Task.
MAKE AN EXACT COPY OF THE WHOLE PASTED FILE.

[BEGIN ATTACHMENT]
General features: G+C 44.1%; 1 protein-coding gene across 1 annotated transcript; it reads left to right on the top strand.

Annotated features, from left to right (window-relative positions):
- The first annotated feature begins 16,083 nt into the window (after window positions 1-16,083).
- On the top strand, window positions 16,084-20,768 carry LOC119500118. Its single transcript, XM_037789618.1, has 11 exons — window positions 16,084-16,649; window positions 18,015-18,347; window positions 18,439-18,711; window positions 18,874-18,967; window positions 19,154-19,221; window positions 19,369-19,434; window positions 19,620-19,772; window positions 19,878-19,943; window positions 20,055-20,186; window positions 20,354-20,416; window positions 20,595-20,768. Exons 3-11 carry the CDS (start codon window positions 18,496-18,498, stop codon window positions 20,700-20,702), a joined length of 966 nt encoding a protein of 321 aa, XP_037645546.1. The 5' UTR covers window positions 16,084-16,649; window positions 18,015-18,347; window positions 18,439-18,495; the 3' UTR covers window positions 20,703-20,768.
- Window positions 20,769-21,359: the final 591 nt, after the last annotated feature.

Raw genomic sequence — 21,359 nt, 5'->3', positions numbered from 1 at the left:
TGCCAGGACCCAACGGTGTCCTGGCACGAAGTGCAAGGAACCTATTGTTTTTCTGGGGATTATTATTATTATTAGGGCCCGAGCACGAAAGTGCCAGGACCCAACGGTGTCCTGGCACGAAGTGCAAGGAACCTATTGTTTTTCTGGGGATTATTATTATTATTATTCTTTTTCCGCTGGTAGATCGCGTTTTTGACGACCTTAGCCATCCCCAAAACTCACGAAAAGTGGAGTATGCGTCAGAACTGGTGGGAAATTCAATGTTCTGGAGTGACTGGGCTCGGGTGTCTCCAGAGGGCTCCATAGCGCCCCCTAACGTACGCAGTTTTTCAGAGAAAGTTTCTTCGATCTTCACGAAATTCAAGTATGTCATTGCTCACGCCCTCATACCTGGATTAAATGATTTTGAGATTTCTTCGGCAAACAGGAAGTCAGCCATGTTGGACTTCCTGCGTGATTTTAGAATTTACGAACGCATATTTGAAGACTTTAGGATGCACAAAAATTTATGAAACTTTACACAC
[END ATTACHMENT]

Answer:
General features: G+C 44.1%; 1 protein-coding gene across 1 annotated transcript; it reads left to right on the top strand.

Annotated features, from left to right (window-relative positions):
- The first annotated feature begins 16,083 nt into the window (after window positions 1-16,083).
- On the top strand, window positions 16,084-20,768 carry LOC119500118. Its single transcript, XM_037789618.1, has 11 exons — window positions 16,084-16,649; window positions 18,015-18,347; window positions 18,439-18,711; window positions 18,874-18,967; window positions 19,154-19,221; window positions 19,369-19,434; window positions 19,620-19,772; window positions 19,878-19,943; window positions 20,055-20,186; window positions 20,354-20,416; window positions 20,595-20,768. Exons 3-11 carry the CDS (start codon window positions 18,496-18,498, stop codon window positions 20,700-20,702), a joined length of 966 nt encoding a protein of 321 aa, XP_037645546.1. The 5' UTR covers window positions 16,084-16,649; window positions 18,015-18,347; window positions 18,439-18,495; the 3' UTR covers window positions 20,703-20,768.
- Window positions 20,769-21,359: the final 591 nt, after the last annotated feature.

Raw genomic sequence — 21,359 nt, 5'->3', positions numbered from 1 at the left:
TGCCAGGACCCAACGGTGTCCTGGCACGAAGTGCAAGGAACCTATTGTTTTTCTGGGGATTATTATTATTATTAGGGCCCGAGCACGAAAGTGCCAGGACCCAACGGTGTCCTGGCACGAAGTGCAAGGAACCTATTGTTTTTCTGGGGATTATTATTATTATTATTCTTTTTCCGCTGGTAGATCGCGTTTTTGACGACCTTAGCCATCCCCAAAACTCACGAAAAGTGGAGTATGCGTCAGAACTGGTGGGAAATTCAATGTTCTGGAGTGACTGGGCTCGGGTGTCTCCAGAGGGCTCCATAGCGCCCCCTAACGTACGCAGTTTTTCAGAGAAAGTTTCTTCGATCTTCACGAAATTCAAGTATGTCATTGCTCACGCCCTCATACCTGGATTAAATGATTTTGAGATTTCTTCGGCAAACAGGAAGTCAGCCATGTTGGACTTCCTGCGTGATTTTAGAATTTACGAACGCATATTTGAAGACTTTAGGATGCACAAAAATTTATGAAACTTTACACAC